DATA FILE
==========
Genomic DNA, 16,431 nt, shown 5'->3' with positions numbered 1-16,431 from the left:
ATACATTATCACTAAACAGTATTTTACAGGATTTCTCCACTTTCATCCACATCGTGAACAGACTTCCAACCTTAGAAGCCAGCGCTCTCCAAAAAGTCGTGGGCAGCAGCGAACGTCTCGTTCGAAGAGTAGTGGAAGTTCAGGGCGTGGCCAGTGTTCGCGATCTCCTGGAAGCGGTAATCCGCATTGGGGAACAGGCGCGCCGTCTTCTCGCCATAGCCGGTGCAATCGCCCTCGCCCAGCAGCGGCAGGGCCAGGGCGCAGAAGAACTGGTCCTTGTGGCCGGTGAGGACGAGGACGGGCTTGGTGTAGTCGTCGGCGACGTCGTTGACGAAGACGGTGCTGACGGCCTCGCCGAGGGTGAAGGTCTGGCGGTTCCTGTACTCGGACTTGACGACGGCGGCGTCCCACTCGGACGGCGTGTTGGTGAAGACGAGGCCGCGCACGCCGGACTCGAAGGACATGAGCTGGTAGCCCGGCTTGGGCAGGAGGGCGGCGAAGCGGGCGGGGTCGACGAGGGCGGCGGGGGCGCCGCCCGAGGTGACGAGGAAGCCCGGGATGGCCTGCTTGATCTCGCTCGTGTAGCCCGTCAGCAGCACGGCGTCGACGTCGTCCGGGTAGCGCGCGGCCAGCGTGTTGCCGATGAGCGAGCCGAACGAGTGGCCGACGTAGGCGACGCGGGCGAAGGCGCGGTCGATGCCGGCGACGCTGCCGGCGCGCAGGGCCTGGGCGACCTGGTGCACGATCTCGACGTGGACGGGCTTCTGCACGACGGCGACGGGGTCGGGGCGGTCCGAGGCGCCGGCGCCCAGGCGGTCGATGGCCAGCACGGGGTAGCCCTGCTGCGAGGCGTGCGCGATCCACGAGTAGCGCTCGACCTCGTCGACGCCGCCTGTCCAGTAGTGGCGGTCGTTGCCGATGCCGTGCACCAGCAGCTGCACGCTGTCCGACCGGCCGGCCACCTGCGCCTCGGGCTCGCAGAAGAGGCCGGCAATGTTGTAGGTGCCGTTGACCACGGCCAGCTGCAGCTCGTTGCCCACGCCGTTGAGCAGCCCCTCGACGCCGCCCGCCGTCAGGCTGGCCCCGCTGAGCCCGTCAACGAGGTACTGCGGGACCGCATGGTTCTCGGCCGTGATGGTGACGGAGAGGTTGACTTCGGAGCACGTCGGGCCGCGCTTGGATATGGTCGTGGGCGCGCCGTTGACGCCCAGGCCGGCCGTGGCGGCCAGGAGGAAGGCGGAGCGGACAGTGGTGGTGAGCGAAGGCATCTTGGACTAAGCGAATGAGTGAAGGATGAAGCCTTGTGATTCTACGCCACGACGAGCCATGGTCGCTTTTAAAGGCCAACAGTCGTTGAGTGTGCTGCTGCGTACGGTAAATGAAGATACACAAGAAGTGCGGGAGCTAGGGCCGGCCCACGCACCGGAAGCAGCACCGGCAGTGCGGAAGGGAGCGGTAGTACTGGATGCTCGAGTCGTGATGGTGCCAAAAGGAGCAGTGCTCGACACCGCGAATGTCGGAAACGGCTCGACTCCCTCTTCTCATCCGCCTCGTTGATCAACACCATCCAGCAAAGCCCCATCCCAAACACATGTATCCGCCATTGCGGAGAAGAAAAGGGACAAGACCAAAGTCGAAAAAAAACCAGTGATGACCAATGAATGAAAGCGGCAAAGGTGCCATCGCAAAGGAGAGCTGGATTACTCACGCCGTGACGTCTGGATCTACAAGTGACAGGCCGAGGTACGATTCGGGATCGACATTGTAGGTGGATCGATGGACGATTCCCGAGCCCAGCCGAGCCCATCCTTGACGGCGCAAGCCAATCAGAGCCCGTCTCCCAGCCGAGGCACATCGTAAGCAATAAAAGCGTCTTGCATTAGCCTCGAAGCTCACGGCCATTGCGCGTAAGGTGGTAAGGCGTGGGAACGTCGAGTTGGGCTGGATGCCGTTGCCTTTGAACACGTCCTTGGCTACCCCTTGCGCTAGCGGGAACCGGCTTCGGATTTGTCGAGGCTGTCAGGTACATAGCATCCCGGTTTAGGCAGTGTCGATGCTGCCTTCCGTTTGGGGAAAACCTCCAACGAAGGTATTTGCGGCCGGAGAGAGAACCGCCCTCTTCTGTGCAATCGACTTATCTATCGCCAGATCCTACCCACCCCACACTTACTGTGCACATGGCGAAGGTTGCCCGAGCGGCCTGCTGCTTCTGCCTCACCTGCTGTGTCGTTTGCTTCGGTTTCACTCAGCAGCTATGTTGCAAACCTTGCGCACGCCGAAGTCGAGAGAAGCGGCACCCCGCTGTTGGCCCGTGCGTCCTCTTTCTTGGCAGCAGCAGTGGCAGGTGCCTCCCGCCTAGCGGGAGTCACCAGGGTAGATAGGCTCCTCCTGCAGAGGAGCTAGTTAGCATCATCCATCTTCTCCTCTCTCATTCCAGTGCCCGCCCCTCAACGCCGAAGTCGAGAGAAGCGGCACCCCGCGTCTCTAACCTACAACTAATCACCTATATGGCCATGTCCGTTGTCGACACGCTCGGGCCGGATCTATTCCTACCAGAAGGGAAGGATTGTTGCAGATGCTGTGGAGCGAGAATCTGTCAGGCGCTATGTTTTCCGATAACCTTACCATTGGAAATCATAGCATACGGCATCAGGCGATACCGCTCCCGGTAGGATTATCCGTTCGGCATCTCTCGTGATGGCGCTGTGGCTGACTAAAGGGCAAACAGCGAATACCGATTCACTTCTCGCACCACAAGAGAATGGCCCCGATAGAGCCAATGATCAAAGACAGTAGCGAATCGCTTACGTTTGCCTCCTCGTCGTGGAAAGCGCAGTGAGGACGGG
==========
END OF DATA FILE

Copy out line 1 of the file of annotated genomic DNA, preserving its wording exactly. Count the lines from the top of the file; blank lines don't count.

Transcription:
Genomic DNA, 16,431 nt, shown 5'->3' with positions numbered 1-16,431 from the left: